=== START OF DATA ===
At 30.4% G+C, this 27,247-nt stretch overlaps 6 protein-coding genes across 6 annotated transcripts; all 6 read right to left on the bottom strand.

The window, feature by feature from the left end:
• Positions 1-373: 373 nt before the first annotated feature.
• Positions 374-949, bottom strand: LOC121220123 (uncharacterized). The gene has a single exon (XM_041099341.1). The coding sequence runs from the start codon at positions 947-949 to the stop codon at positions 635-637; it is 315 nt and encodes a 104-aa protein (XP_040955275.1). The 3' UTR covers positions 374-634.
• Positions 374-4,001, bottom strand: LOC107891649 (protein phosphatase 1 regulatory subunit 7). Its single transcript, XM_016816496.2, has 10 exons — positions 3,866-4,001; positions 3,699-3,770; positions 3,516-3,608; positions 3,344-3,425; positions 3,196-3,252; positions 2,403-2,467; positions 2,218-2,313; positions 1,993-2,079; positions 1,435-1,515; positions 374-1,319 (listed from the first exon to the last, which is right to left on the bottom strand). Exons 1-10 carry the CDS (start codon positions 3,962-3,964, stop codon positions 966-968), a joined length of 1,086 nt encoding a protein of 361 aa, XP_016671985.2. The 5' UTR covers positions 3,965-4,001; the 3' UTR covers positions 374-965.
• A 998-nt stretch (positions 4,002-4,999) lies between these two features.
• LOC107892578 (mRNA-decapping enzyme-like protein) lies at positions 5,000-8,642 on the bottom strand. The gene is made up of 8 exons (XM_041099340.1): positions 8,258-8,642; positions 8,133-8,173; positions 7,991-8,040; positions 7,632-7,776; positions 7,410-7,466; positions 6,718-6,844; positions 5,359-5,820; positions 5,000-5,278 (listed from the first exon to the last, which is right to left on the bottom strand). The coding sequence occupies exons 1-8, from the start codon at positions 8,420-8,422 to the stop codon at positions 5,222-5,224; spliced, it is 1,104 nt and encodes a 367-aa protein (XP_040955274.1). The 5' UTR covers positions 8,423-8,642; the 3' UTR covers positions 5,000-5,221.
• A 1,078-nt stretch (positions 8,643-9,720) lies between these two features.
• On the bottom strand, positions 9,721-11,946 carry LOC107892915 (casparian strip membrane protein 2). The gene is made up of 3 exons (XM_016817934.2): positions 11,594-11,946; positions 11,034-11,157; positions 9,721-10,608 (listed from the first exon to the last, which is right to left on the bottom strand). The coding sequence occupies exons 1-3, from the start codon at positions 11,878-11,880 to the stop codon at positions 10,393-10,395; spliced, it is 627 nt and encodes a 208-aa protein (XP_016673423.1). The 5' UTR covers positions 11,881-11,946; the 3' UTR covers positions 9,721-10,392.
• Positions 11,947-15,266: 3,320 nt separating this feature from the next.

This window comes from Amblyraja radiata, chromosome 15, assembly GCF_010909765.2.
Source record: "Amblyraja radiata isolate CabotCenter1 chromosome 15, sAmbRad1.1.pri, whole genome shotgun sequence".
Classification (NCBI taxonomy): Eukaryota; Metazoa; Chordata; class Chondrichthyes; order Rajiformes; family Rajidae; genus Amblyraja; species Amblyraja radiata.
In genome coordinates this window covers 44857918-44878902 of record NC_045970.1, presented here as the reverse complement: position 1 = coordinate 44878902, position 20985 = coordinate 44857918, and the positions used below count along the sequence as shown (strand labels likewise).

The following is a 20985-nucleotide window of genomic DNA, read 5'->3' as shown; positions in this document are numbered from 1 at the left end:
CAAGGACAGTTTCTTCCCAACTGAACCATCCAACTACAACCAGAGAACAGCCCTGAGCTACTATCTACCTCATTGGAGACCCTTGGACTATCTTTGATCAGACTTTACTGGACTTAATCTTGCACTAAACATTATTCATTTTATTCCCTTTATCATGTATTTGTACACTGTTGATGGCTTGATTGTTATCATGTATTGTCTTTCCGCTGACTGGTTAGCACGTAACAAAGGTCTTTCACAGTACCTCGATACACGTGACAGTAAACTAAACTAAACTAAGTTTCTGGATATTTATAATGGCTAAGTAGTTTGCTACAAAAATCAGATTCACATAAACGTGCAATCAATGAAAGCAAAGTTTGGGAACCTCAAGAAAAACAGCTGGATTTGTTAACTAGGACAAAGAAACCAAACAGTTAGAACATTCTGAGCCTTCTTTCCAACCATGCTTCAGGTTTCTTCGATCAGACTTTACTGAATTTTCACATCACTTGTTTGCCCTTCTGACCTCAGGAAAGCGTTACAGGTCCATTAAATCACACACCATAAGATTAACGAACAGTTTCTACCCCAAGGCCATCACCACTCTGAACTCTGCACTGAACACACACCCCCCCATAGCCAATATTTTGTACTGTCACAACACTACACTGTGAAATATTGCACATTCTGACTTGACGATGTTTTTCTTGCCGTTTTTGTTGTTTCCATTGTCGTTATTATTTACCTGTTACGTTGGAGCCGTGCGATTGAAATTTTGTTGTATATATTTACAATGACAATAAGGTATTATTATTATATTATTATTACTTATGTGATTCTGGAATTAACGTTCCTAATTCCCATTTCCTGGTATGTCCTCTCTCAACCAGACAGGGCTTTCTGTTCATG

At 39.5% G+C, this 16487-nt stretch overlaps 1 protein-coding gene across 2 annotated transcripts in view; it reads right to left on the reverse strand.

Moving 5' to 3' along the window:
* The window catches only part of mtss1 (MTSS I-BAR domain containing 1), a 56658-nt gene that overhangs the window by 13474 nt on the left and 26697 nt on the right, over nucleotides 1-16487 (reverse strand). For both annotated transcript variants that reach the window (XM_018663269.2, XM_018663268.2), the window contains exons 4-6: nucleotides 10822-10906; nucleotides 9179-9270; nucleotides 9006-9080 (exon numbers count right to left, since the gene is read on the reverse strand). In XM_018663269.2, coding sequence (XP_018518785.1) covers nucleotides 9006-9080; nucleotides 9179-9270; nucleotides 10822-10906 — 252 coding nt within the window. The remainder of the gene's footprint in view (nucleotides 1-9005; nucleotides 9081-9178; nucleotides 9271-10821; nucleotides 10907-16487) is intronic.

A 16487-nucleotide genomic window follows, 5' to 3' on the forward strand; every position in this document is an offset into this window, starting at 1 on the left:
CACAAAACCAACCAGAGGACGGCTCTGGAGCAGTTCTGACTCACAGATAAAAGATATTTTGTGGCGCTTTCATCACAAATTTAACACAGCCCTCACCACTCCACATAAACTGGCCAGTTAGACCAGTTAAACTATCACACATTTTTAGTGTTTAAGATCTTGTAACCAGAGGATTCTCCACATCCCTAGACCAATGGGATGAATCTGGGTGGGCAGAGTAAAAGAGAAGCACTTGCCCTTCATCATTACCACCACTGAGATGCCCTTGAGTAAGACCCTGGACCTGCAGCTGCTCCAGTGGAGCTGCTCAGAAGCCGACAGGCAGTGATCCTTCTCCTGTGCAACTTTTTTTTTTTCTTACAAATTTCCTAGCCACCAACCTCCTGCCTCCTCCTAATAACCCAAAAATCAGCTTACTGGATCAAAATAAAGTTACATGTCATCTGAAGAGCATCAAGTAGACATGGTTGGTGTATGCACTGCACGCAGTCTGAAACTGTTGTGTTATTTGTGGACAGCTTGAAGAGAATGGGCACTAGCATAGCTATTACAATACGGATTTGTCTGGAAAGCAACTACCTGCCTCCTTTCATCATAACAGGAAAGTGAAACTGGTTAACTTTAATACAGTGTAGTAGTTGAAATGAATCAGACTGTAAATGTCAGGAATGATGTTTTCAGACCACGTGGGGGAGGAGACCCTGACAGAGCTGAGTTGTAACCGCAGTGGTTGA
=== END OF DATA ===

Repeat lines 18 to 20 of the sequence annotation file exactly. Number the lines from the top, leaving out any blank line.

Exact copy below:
Moving 5' to 3' along the window:
* The window catches only part of mtss1 (MTSS I-BAR domain containing 1), a 56658-nt gene that overhangs the window by 13474 nt on the left and 26697 nt on the right, over nucleotides 1-16487 (reverse strand). For both annotated transcript variants that reach the window (XM_018663269.2, XM_018663268.2), the window contains exons 4-6: nucleotides 10822-10906; nucleotides 9179-9270; nucleotides 9006-9080 (exon numbers count right to left, since the gene is read on the reverse strand). In XM_018663269.2, coding sequence (XP_018518785.1) covers nucleotides 9006-9080; nucleotides 9179-9270; nucleotides 10822-10906 — 252 coding nt within the window. The remainder of the gene's footprint in view (nucleotides 1-9005; nucleotides 9081-9178; nucleotides 9271-10821; nucleotides 10907-16487) is intronic.

A 16487-nucleotide genomic window follows, 5' to 3' on the forward strand; every position in this document is an offset into this window, starting at 1 on the left: